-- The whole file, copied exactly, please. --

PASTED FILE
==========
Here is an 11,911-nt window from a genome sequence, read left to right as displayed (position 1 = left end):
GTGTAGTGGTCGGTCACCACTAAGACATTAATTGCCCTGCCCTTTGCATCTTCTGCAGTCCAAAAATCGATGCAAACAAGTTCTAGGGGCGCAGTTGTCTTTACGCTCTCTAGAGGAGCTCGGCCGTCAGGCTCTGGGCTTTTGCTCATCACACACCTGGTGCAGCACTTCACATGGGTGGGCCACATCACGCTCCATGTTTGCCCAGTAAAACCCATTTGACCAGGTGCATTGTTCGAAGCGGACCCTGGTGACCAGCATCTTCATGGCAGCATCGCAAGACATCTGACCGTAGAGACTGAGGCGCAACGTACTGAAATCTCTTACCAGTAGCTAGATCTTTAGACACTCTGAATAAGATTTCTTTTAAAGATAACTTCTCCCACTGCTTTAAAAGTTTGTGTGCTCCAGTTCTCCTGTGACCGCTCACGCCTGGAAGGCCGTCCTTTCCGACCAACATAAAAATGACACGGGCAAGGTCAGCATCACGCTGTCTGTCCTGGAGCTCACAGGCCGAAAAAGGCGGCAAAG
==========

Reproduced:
Here is an 11,911-nt window from a genome sequence, read left to right as displayed (position 1 = left end):
GTGTAGTGGTCGGTCACCACTAAGACATTAATTGCCCTGCCCTTTGCATCTTCTGCAGTCCAAAAATCGATGCAAACAAGTTCTAGGGGCGCAGTTGTCTTTACGCTCTCTAGAGGAGCTCGGCCGTCAGGCTCTGGGCTTTTGCTCATCACACACCTGGTGCAGCACTTCACATGGGTGGGCCACATCACGCTCCATGTTTGCCCAGTAAAACCCATTTGACCAGGTGCATTGTTCGAAGCGGACCCTGGTGACCAGCATCTTCATGGCAGCATCGCAAGACATCTGACCGTAGAGACTGAGGCGCAACGTACTGAAATCTCTTACCAGTAGCTAGATCTTTAGACACTCTGAATAAGATTTCTTTTAAAGATAACTTCTCCCACTGCTTTAAAAGTTTGTGTGCTCCAGTTCTCCTGTGACCGCTCACGCCTGGAAGGCCGTCCTTTCCGACCAACATAAAAATGACACGGGCAAGGTCAGCATCACGCTGTCTGTCCTGGAGCTCACAGGCCGAAAAAGGCGGCAAAG